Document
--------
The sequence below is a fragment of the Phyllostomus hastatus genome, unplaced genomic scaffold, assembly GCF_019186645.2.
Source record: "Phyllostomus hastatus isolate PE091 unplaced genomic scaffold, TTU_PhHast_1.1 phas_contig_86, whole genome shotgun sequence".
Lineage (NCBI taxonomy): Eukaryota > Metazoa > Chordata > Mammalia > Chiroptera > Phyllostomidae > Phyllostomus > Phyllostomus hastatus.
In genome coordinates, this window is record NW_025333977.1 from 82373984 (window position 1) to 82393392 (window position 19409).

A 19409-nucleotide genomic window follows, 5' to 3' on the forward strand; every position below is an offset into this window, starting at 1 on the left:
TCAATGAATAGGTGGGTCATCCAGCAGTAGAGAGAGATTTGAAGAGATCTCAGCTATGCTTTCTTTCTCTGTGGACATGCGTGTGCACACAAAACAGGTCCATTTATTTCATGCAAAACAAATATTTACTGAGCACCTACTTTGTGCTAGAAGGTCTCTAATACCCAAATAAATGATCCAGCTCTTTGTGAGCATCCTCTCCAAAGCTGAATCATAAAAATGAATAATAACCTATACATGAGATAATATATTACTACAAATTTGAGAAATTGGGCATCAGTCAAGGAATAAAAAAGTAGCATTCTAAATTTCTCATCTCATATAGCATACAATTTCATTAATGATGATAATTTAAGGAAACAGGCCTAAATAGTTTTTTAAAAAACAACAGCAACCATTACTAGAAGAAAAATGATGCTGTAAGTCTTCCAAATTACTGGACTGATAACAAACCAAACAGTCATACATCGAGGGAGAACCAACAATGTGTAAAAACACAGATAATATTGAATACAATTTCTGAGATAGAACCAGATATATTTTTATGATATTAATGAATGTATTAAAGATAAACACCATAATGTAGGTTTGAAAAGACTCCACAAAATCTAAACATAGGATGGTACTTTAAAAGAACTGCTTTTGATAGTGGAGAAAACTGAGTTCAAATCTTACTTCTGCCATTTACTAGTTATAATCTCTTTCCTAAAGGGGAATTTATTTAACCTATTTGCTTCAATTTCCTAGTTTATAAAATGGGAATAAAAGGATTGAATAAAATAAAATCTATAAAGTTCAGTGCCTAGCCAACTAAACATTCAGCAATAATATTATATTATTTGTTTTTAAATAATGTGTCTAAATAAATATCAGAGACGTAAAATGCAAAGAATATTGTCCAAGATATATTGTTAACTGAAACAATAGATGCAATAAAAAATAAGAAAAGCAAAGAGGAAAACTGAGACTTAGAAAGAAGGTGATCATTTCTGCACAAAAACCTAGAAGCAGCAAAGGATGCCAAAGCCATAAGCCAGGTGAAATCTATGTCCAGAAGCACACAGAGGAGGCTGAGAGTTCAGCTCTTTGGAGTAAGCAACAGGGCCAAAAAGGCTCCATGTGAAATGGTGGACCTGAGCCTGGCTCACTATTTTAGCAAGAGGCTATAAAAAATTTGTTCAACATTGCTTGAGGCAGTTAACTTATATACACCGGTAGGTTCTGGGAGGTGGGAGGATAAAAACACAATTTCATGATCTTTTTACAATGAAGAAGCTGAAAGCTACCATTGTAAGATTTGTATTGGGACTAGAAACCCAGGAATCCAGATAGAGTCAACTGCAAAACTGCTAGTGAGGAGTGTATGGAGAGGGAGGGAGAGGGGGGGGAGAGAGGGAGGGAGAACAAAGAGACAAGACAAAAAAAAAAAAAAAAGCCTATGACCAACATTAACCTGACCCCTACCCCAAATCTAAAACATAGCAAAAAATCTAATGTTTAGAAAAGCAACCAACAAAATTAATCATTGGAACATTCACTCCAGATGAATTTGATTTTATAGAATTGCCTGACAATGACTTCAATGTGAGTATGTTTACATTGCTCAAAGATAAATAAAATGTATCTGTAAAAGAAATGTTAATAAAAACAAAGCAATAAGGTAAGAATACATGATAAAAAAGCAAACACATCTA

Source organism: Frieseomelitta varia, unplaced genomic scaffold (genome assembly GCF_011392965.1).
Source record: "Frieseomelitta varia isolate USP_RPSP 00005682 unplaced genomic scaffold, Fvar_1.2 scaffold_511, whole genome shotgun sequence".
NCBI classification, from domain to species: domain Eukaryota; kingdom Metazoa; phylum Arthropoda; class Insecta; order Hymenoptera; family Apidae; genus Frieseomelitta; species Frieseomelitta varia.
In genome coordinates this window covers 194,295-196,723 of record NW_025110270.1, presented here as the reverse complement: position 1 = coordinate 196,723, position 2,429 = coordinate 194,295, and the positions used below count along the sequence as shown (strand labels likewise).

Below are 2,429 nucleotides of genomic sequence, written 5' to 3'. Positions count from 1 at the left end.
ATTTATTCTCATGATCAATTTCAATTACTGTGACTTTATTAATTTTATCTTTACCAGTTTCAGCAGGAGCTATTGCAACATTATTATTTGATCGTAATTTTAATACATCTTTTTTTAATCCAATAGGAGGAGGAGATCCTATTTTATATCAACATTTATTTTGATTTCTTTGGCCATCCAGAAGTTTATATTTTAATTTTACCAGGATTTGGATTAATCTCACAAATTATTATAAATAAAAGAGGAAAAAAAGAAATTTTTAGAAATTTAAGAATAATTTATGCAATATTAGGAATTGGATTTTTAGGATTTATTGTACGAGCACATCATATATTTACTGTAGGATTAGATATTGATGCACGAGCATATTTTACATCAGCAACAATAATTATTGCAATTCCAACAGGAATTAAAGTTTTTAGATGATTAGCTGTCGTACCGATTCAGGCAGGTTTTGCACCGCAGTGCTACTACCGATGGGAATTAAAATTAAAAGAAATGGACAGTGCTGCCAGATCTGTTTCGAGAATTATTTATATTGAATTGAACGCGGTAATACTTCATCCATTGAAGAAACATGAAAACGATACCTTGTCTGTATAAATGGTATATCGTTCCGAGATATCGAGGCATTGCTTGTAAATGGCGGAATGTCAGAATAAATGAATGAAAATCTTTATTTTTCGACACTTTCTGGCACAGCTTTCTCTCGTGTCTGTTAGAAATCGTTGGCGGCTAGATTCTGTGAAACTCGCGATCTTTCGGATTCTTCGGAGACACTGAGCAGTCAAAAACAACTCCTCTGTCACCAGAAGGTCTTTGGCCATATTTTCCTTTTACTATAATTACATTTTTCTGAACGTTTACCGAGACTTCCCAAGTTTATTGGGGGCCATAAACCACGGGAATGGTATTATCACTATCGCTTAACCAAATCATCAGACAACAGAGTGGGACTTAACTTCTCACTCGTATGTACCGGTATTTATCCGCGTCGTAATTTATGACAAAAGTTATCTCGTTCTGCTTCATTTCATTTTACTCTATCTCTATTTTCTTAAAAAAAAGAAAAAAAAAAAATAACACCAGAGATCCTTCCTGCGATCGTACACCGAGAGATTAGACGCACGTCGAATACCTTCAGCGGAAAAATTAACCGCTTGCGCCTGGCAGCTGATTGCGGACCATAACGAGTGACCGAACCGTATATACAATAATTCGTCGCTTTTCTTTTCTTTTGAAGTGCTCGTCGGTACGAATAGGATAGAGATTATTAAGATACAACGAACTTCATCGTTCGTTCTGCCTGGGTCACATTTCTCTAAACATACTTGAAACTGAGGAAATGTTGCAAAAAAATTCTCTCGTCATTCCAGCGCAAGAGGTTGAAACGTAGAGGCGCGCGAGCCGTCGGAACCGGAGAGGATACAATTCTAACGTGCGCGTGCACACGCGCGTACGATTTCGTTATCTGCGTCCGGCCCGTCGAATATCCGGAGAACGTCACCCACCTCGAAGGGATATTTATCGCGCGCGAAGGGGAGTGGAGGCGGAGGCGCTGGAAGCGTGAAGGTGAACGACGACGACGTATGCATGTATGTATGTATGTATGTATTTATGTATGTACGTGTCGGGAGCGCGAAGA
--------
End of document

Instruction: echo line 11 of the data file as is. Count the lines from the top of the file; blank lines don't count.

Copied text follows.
Below are 2,429 nucleotides of genomic sequence, written 5' to 3'. Positions count from 1 at the left end.